Super Bowl LI is in the books, and according to FOX, it was the most-watched television program in U.S. history, with more than 172 million viewers. As the Falcons and Patriots made history on the field, there was plenty of non-football conversation surrounding what, for many, is the real star of the game—the commercials.
With a 30-second ad buy costing a reported $5 million, there is an immense amount of pressure on advertisers to bring their best efforts to the table. After all, with an audience in the hundreds of millions, along with the after-Sunday breakdowns of the best and worst commercials, these ads garner enormous attention.
So what were some key takeaways from the 2017 class of Super Bowl commercials? Here are some (hardly) scientific analyses of the…erm…Super Bowl of advertising.
- Doritos, which usually has multiple ad buys and typically inserts itself in the conversation for most memorable Super Bowl spots, was conspicuously absent this year.
- There seemed to be a gradual turn away from humor in this year’s Super Bowl crop. There were funny spots (T-Mobile’s homage to “50 Shades of Grey,” Bud Light’s Spuds McKenzie “Christmas Carol”-style story and sexy Mr. Clean come to mind), but the laughs-per-commercial-break ratio felt lower than in years past.
- On the flip side, more ads focused on inclusion, diversity and tugging on the heartstrings.
- Whether intentional or not, several of the ads appeared to be make commentaries on the current political climate. And just like the nation as a whole, this elicited different responses, depending on who you talked to. Some people commended the companies for sending a message beyond “buy our product,” while others found the politics to be inappropriate.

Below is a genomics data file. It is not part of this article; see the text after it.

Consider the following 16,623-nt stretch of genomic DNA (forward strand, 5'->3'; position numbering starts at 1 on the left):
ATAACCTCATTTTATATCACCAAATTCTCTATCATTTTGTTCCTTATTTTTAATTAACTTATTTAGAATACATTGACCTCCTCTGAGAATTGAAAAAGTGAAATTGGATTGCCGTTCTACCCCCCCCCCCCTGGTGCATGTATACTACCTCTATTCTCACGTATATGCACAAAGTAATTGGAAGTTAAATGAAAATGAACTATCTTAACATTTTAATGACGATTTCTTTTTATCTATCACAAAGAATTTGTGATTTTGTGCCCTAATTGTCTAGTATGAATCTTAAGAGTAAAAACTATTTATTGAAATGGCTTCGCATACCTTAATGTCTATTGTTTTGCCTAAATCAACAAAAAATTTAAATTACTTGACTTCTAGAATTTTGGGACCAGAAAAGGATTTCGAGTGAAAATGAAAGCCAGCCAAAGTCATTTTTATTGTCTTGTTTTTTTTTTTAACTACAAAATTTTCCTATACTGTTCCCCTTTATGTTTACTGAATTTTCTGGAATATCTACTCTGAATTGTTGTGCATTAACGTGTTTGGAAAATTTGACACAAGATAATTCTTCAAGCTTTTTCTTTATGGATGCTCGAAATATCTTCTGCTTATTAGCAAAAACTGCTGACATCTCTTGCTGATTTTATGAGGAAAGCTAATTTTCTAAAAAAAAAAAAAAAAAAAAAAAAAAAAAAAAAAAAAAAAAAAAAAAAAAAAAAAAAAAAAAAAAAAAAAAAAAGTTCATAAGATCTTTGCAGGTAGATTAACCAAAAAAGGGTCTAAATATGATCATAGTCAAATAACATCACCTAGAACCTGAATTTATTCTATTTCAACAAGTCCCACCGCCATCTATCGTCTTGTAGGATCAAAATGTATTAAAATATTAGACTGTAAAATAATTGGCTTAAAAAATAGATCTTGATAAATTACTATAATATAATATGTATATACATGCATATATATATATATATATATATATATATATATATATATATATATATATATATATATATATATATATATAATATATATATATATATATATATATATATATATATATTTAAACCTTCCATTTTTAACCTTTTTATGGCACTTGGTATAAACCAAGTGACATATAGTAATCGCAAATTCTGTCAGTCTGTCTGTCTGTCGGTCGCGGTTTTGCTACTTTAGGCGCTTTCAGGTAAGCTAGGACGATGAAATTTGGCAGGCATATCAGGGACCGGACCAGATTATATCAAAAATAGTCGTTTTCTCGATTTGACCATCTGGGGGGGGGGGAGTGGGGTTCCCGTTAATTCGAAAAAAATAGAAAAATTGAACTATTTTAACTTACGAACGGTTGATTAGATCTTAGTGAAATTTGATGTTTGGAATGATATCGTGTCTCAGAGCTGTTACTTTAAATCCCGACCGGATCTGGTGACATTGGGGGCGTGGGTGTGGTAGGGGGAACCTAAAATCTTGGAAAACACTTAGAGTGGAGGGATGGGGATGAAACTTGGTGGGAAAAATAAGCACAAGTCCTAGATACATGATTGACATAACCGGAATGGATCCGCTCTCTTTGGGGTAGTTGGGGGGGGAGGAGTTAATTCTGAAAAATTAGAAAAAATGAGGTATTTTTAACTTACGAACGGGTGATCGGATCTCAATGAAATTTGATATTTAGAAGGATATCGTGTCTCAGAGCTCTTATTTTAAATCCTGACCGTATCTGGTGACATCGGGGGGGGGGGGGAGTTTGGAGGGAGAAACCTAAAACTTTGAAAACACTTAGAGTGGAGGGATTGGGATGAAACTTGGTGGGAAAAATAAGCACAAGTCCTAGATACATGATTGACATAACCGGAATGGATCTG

- Similarly, those statement ads were the ones that generated the most controversy. GoDaddy has been the lightning rod in the past due to the sexual nature of its ads, and in 2015, Nationwide’s “Dead Boy” ad was panned as being too dark for the medium. The ads drawing the most controversy this year focused on diversity and immigration. Budweiser and 84 Lumber’s immigration-centric ads, as well as Airbnb’s “We all belong” commercial generated the most social media buzz. In fact, Budweiser’s depiction of founder Adolphus Busch’s immigration to the U.S. has already produced a #BoycottBudweiser
Perhaps we’re experiencing a sea of change where our Super Bowl advertisers are trying to be memorable more for the story their ad tells than the punchline of the jokes. Maybe we’re seeing a shift toward more political content contained in the spots. We live in a time where the traditional TV commercial is losing its value due to cord-cutting, on-demand viewing and DVR, and appointment television is simultaneously becoming a relic of the past. Yet, the Super Bowl is one of the last bastions of broadcast that can deliver a predictably large audience and be relied upon to actually watch the advertisements. It will be interesting to see if these trends continue or are just a flash in the pan dictated by current events.